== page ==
Ochotona hyperborea is found in the Ural, Putorana, and Sayan mountains, east of the Lena River to Chukotka, Koryatsk and Kamchatka, upper Yenesi, Transbaikalia and Amur regions, eastern and southern Siberia, northern Mongolia, Manchuria, North Korea, Sakhalin Island (Russia) and Hokkaido (Japan). (Nowark, 1999; Wilson, 1993)
During the summer, the fur of northern pikas is light brownish-red and gradually becomes redder along the sides. The belly is reddish-white. In the winter months the fur is much grayer with a hint of brown coloration. (Nowark, 1999; Smith, et al., 1990)
Species of Ochotona are similar in body mass and morphology. Northern pikas range in length from 127 to 186 mm, with a tail length of 50 to 120 mm. Sexes are monomorphic and hard to distinguish. The fur is long, dense, soft and fine. Pikas have rounded ears that are about as wide as they are high. Their legs are short; the hind legs are only slightly shorter than their forelimbs. They have five fingers and toes and the feet are heavily furred on the underside. (Nowark, 1999; Smith, et al., 1990)
During the mating season males frequently give successive calls to declare their possession of territory. While northern pikas typically live as mated pairs, males may breed with three females. Males may travel over 200 m to mate with another female. Occasionally, females will be visited by multiple males at the same time. (Macdonald, 1984; Smith, et al., 1990)
Northern pikas have stable populations but low reproductive rates. Northern pikas in the northern parts of their range tend to have one large litter a year. In the southern parts of their range they breed twice a year, with slightly smaller litters. Litter size ranges from one to nine young, with average litter size being three to four. Gestation period is 28 days. Sources disagree over whether northern pikas breed as yearlings or if females are unable to breed until their second year. (Macdonald, 2001; Smith, et al., 1990)
When young leave their natal territory varies geographically. In the southern parts of their range young disperse and form pairs in their first summer. In the northern part of their range, young that are born in the summer remain with their parents throughout the winter before dispersing. Northern pikas in the Ural Mountains also contributed to their parent’s food stores while they remained in their territory. Females nurse and care for their young in a summer nest. The mated pair or family group contribute to gathering food stores for the winter. (Smith, et al., 1990)
Northern pikas are active at all times of the day, but mostly in the morning and evening hours. They do not hibernate. Pikas have been observed sunning themselves on exposed rocks. From summer to fall, both sexes frequently give short calls. During the summer months they also accumulate hay piles. Northern pikas are a kleptoparasitic species, males sometimes steal hay from pikas in other territories. (Macdonald, 1984; Nowark, 1999; Smith, et al., 1990)
Males and females defend territories throughout their lifespan. Females tend to stay within their territory, but males trespass onto nearby territories. It is rare for male and female partners to have physical contact with one another. Occasionally, in areas of high density, territories may contain one male and two females. (Macdonald, 1984; Smith, et al., 1990)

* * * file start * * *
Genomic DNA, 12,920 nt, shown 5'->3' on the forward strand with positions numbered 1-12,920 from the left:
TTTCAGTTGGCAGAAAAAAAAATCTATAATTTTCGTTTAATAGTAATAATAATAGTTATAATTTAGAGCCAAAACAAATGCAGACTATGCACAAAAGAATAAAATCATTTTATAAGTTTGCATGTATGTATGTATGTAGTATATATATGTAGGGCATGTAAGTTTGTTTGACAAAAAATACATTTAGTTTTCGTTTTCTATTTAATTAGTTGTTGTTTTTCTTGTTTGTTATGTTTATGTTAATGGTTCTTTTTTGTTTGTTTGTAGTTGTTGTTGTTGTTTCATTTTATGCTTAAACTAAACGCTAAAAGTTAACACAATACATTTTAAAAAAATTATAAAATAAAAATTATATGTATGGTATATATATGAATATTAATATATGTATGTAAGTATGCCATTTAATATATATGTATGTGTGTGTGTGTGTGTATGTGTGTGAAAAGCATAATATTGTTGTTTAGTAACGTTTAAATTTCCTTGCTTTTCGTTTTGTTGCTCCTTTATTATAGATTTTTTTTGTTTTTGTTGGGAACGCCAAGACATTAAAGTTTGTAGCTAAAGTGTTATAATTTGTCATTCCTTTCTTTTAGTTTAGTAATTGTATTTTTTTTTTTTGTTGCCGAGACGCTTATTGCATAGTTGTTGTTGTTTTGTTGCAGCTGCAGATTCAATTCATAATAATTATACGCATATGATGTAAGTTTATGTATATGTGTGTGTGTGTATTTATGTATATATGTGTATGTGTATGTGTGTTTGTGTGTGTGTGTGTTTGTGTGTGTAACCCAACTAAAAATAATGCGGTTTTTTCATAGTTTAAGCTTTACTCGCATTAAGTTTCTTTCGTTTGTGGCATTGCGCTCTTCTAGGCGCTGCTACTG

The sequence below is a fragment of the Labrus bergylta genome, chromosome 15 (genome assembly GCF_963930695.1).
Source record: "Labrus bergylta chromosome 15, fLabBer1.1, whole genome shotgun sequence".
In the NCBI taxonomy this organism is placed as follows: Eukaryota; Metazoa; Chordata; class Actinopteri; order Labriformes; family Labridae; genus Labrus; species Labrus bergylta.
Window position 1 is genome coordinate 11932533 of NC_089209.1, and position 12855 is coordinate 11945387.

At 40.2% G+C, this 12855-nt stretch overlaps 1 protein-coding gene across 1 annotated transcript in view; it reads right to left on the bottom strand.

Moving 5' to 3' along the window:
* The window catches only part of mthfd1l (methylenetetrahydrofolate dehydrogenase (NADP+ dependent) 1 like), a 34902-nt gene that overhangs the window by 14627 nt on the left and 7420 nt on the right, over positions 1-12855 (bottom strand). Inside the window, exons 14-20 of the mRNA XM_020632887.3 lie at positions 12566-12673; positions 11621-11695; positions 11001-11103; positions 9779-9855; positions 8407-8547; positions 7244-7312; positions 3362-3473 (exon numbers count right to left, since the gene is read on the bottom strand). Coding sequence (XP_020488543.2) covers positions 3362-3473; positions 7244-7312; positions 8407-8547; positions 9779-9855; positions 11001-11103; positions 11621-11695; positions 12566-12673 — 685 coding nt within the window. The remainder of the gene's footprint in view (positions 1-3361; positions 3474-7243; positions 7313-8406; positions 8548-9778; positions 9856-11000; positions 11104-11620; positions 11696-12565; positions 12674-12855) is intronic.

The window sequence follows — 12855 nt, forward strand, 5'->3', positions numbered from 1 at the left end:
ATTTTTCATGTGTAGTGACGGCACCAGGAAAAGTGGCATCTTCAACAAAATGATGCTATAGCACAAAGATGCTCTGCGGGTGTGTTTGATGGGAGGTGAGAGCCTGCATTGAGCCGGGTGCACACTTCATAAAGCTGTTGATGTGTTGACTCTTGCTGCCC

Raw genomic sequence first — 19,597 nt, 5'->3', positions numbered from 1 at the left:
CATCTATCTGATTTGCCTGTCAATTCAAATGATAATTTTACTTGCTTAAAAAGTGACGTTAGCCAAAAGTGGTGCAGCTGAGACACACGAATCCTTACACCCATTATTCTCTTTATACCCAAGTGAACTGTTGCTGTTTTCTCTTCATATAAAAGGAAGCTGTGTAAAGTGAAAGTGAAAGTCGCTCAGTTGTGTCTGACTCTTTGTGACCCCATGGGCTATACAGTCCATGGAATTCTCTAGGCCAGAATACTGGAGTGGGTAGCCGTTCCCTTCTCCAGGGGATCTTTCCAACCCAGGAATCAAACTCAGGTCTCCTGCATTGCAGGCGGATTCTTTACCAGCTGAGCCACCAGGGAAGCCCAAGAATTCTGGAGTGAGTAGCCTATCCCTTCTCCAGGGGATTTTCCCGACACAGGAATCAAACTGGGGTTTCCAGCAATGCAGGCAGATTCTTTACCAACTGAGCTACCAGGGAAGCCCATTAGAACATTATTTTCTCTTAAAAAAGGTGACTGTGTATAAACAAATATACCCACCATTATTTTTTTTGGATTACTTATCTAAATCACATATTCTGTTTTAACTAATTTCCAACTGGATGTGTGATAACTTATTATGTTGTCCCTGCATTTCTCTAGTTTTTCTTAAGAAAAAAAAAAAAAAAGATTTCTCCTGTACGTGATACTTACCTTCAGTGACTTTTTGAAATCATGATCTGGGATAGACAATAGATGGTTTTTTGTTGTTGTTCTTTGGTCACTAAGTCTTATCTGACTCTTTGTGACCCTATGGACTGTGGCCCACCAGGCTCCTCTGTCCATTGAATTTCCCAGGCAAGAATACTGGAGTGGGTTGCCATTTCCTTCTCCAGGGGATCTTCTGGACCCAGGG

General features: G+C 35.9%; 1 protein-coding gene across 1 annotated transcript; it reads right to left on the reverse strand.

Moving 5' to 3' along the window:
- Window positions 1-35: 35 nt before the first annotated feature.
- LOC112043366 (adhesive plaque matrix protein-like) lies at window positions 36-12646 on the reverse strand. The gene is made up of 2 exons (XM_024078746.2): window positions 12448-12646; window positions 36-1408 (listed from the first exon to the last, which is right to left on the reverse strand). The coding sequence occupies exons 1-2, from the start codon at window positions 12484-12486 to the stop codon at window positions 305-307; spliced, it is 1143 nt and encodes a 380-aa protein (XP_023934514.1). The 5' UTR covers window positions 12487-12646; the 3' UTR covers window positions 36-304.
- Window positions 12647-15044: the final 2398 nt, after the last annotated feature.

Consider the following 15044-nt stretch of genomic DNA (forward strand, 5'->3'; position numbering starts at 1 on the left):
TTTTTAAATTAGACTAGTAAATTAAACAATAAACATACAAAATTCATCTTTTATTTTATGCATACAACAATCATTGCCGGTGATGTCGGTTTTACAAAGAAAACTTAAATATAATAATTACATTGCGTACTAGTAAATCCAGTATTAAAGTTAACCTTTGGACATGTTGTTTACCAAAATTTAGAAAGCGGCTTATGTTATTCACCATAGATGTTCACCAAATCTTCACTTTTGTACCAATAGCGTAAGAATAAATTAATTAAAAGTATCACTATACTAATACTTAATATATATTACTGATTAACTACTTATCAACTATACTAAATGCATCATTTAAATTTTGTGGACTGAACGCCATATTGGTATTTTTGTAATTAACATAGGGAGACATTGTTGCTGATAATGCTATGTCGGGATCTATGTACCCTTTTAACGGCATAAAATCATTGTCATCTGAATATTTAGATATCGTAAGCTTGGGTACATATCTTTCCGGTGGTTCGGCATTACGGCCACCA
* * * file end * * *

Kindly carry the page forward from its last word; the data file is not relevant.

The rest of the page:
Home range sizes have not been determined.
A song is used by males during the breeding season. This long call is composed of a chattering sounds followed by a sequence of loud sharp whistles. It is possible to distinguish individuals by their calls. Northern pikas do not respond to calls of northern pikas from other territories. A short call is used between mated pairs to announce presence or to warn others of an approaching predator. In the spring only females use the short call. In the fall, a short call can be heard from either sex. Different dialects of the short call have been observed in different parts of their range. (Macdonald, 2001; Smith, et al., 1990)
Northern pikas mark territories by rubbing their neck glands on the corners of stones. This occurs more often in the spring. Territory may also be marked by urination. (Smith, et al., 1990)
During the summer and early autumn months northern pikas gather grasses, sedges, weeds, and many flowering and woody plant parts. They sometimes climb a few meters into trees and ontolimbs to cut twigs. Grasses are often placed in exposed locations to be cured by the sun. Once dried, vegetation is stored in hay piles. Hay piles are made within each individual's territory and are consumed by a mating pair in the winter. During the winter, northern pikas make tunnels in the snow to harvest nearby vegetation. (Macdonald, 1984; Macdonald, 2001; Nowark, 1999)
Northern pikas are coprophagous. They defecate small green droppings, typically during the day. At night, they defecate black droppings which are often encased in a gelatinous substance. The black droppings have higher energy values and are reingested. (Nowark, 1999)